Genetics: The Future Approaching

In its short history, genetics has been the focus of intense study, wild advancement, and unceasing progress. What’s next?

In Informed Consent, Jillian exclaims that genomic research is progressing “at super exponential speeds.” It’s not hyperbole: in the scant 150 years of genetics as a field, we’ve gone from identifying the gene’s existence to unlocking its structure to editing its makeup. The future of the field is almost unimaginable in its scope.

Though DNA was first isolated in 1869 by Friedrich Miescher, its structure wasn’t identified until 1953 when Watson and Crick, using the work of Rosalind Franklin and Maurice Wilkins, published their article on the double helix just 60 years ago. DNA’s role in heredity was only confirmed one year before the structural breakthrough. The first 80 years of the field gave us the building blocks; the next 50 put them to use.

Friedrich Miescher, who first isolated DNA (left); Watson, Crick, and their DNA model (right)

Since the structural breakthrough, the genetic code of many animals, including humans, has now been cracked, allowing for advances in food and agriculture, forensic science, and studies in evolution. Mutations that cause illness have been pinpointed, and in many cases this knowledge can allow for preventative action or early treatment.

One of the most significant steps was the full sequencing of the human genome. When that project was completed in 2003, it cost $2.7 billion dollars and took 13 years. Today, just 14 years later, a person’s genome can be sequenced in a matter of weeks and might cost as little as $1,400.

An early example of DNA sequencing (left); a modern sequencing using dyes to identify the individual bases (right)

Now that our genes can be read, scientists have discovered methods of editing them. A major leap forward in the ability to change the genetic code is CRISPR, a process of genetic modification that uses an enzyme called Cas9 to edit a DNA sequence in a highly targeted way. It can disrupt genes and insert sequences, which has enormous potential in the search for cures for genetic disease. Before CRISPR, editing a single gene might take two years; with CRISPR, it can be done in a matter of days. It’s also inexpensive, which makes it very accessible for research. The CRISPR technique has been in use for a few years, but 2016 marked a period of significant advancement — and ethical questions.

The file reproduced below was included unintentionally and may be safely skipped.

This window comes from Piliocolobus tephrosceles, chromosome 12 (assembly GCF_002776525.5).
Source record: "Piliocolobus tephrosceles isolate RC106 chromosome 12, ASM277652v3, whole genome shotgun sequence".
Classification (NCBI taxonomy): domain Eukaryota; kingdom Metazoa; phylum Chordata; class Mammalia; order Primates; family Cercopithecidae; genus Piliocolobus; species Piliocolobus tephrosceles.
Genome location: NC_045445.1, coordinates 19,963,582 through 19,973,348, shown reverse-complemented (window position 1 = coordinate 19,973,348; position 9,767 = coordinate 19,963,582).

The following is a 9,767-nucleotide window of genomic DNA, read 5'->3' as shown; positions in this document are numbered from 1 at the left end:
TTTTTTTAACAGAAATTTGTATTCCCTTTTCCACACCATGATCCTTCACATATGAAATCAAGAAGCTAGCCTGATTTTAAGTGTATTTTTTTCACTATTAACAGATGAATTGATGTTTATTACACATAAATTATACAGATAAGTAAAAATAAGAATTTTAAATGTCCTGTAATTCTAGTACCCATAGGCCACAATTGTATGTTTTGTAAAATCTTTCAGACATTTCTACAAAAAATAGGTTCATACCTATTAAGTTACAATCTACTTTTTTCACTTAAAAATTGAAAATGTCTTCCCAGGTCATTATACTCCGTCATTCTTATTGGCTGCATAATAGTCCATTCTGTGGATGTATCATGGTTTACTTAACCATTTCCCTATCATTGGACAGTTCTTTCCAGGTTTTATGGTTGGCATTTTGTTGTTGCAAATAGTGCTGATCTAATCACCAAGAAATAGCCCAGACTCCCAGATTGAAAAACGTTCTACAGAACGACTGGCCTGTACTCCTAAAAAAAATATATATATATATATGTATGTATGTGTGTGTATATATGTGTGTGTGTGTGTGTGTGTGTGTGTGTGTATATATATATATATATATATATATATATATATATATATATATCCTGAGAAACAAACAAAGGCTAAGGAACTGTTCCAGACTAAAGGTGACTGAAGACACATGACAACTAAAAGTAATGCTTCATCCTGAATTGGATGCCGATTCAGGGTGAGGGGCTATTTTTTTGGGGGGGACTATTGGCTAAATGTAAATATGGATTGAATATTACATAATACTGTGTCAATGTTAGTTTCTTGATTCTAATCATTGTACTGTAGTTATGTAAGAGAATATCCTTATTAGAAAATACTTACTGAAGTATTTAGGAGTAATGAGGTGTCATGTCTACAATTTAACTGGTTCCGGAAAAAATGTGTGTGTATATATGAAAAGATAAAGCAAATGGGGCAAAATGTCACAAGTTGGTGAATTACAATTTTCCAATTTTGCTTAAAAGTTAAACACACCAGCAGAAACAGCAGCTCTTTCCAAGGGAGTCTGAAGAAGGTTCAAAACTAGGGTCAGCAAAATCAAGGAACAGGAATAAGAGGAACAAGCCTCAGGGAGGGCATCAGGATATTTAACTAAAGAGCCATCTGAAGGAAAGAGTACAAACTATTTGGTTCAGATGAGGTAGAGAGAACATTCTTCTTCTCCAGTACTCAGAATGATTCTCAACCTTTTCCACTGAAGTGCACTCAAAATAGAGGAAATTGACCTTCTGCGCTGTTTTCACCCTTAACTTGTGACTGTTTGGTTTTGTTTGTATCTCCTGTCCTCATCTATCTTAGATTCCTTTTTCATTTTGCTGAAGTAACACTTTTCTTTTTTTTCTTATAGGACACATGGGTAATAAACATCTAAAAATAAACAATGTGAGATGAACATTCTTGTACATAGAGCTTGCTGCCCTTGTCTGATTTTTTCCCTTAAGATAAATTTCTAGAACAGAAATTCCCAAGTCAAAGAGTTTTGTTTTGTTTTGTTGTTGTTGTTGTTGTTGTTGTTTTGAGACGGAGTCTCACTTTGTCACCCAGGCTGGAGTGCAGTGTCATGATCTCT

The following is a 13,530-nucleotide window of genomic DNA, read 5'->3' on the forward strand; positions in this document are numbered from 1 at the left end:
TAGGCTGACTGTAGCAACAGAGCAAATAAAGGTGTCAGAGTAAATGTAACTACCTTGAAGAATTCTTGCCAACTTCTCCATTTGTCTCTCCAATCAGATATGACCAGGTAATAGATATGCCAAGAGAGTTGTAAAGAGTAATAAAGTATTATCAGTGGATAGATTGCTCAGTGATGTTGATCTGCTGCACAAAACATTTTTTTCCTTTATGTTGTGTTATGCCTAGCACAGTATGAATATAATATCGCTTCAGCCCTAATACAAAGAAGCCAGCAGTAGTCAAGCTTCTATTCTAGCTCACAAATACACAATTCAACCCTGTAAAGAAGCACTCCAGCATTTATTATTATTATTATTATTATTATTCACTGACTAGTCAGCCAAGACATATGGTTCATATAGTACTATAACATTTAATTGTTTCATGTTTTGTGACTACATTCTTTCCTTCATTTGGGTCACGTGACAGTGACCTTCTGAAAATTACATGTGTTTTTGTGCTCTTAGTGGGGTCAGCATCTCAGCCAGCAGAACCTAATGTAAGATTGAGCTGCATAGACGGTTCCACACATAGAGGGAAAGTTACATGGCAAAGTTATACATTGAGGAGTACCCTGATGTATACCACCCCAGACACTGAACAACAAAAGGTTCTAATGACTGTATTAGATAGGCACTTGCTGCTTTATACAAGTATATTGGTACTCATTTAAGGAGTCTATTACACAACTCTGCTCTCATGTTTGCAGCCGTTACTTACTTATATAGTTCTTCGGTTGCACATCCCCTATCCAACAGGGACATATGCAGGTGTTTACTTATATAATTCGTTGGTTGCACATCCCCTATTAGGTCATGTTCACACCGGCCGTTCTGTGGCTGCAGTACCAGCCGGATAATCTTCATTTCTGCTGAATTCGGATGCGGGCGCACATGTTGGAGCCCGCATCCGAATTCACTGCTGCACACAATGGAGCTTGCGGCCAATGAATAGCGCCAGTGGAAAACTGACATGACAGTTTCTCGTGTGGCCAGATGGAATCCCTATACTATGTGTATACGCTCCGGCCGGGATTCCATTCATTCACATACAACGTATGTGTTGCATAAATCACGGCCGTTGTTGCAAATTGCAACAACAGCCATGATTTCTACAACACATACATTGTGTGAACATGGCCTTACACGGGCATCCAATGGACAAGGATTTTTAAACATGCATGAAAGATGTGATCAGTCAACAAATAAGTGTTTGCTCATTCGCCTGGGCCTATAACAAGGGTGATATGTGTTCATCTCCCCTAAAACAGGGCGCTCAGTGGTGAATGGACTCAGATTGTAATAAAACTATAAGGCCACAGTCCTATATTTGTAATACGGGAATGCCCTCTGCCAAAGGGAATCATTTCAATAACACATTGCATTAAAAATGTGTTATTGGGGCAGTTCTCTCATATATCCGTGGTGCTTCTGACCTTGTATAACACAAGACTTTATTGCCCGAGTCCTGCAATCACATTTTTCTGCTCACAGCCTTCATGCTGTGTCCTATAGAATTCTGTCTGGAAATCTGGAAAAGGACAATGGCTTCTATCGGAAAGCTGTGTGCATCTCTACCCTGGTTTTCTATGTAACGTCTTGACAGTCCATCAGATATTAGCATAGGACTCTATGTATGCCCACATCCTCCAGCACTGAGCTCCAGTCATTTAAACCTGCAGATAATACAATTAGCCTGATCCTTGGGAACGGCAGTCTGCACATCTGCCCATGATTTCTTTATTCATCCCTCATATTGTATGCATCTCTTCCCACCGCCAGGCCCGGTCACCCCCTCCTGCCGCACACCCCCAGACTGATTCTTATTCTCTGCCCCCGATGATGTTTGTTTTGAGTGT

In April 2016, researchers in Sweden, led by developmental biologist Fredrik Lanner, were able to edit DNA in healthy and viable human embryos, which could lead to breakthroughs for healthy pregnancies, embryonic development, and stem cell research. While the embryos did not result in an actual live birth, this carried implications for the way artificial changes to the genome might be able to be passed down between generations.

Five months later in October, a team of Chinese scientists injected a person with cells that contained genes edited with CRISPR for the first time, in an attempt to treat an aggressive form of lung cancer. The edited genes turned off a protein that inhibits the immune system; scientists hope that genetic modification will allow the body to fight the cancer more efficiently. U.S. trials are planned with a similar process in an effort to fight three different forms of cancer.

While CRISPR has incredible potential to treat or prevent disease in humans, animals, and even plants, some scientists worry that the speed at which its applications are being discovered is dangerous. The technology is accessible, inexpensive, and relatively simple, and in the rush to discover new uses, ethical considerations and safety concerns might be ignored. Some scientists worry that the full effects of risky genome edits are unknown, and others are concerned that edited organisms could disrupt an entire ecosystem.

The questions that arise when our abilities outpace any existing ethical framework aren’t limited to gene editing. For example, gene patenting was deemed unconstitutional by the U.S. Supreme Court in 2013; before that ruling, more than 4,300 genes had been patented by the scientist or corporation that first identified them, giving sole access for testing, use, and any resulting profit to those patent-holders. This raises questions of ownership — can a corporation own an individual’s genes? Can a person profit from their DNA?

As the field progresses by leaps and bounds, our ability to assimilate and draw boundaries must keep pace.

Join us for Informed Consent at Lantern Theater Company, January 12 — February 12. Visit our website for tickets and information.

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Lantern Theater Company

Lantern Theater Company

Creating intimate and engaging theater in Philadelphia since 1994.